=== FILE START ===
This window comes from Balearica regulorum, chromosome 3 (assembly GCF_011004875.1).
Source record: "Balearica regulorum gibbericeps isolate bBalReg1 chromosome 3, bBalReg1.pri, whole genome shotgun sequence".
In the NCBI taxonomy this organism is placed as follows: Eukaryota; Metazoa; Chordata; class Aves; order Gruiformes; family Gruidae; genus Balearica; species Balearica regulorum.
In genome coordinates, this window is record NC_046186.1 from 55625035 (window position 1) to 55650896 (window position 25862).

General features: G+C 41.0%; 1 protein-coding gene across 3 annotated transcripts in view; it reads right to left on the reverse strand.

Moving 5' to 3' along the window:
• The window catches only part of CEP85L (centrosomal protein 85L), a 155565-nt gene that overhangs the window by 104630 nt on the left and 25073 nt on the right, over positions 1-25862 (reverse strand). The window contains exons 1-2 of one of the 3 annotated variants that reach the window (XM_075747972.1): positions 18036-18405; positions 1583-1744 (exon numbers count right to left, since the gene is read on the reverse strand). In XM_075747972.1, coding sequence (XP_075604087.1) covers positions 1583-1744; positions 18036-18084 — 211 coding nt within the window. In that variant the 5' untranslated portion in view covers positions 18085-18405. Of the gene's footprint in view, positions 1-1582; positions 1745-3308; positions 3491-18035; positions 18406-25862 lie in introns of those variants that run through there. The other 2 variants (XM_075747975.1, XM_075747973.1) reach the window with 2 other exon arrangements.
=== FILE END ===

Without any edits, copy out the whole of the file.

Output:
This window comes from Balearica regulorum, chromosome 3 (assembly GCF_011004875.1).
Source record: "Balearica regulorum gibbericeps isolate bBalReg1 chromosome 3, bBalReg1.pri, whole genome shotgun sequence".
In the NCBI taxonomy this organism is placed as follows: Eukaryota; Metazoa; Chordata; class Aves; order Gruiformes; family Gruidae; genus Balearica; species Balearica regulorum.
In genome coordinates, this window is record NC_046186.1 from 55625035 (window position 1) to 55650896 (window position 25862).

General features: G+C 41.0%; 1 protein-coding gene across 3 annotated transcripts in view; it reads right to left on the reverse strand.

Moving 5' to 3' along the window:
• The window catches only part of CEP85L (centrosomal protein 85L), a 155565-nt gene that overhangs the window by 104630 nt on the left and 25073 nt on the right, over positions 1-25862 (reverse strand). The window contains exons 1-2 of one of the 3 annotated variants that reach the window (XM_075747972.1): positions 18036-18405; positions 1583-1744 (exon numbers count right to left, since the gene is read on the reverse strand). In XM_075747972.1, coding sequence (XP_075604087.1) covers positions 1583-1744; positions 18036-18084 — 211 coding nt within the window. In that variant the 5' untranslated portion in view covers positions 18085-18405. Of the gene's footprint in view, positions 1-1582; positions 1745-3308; positions 3491-18035; positions 18406-25862 lie in introns of those variants that run through there. The other 2 variants (XM_075747975.1, XM_075747973.1) reach the window with 2 other exon arrangements.